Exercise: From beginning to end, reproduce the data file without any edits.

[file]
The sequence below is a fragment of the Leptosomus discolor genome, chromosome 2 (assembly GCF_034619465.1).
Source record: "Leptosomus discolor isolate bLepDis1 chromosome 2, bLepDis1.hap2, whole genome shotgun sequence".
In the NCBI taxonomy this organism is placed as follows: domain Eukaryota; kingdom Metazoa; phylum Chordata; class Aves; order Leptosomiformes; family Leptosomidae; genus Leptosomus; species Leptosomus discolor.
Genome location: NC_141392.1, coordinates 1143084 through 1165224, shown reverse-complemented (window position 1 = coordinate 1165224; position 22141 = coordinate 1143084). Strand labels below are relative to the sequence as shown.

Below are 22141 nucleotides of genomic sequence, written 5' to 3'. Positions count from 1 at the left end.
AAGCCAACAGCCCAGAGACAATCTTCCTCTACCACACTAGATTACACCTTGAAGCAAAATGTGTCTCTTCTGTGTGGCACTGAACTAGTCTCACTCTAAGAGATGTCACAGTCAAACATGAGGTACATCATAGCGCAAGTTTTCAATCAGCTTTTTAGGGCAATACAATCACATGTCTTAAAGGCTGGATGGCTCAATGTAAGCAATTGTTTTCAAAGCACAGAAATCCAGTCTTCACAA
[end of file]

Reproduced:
The sequence below is a fragment of the Leptosomus discolor genome, chromosome 2 (assembly GCF_034619465.1).
Source record: "Leptosomus discolor isolate bLepDis1 chromosome 2, bLepDis1.hap2, whole genome shotgun sequence".
In the NCBI taxonomy this organism is placed as follows: domain Eukaryota; kingdom Metazoa; phylum Chordata; class Aves; order Leptosomiformes; family Leptosomidae; genus Leptosomus; species Leptosomus discolor.
Genome location: NC_141392.1, coordinates 1143084 through 1165224, shown reverse-complemented (window position 1 = coordinate 1165224; position 22141 = coordinate 1143084). Strand labels below are relative to the sequence as shown.

Below are 22141 nucleotides of genomic sequence, written 5' to 3'. Positions count from 1 at the left end.
AAGCCAACAGCCCAGAGACAATCTTCCTCTACCACACTAGATTACACCTTGAAGCAAAATGTGTCTCTTCTGTGTGGCACTGAACTAGTCTCACTCTAAGAGATGTCACAGTCAAACATGAGGTACATCATAGCGCAAGTTTTCAATCAGCTTTTTAGGGCAATACAATCACATGTCTTAAAGGCTGGATGGCTCAATGTAAGCAATTGTTTTCAAAGCACAGAAATCCAGTCTTCACAA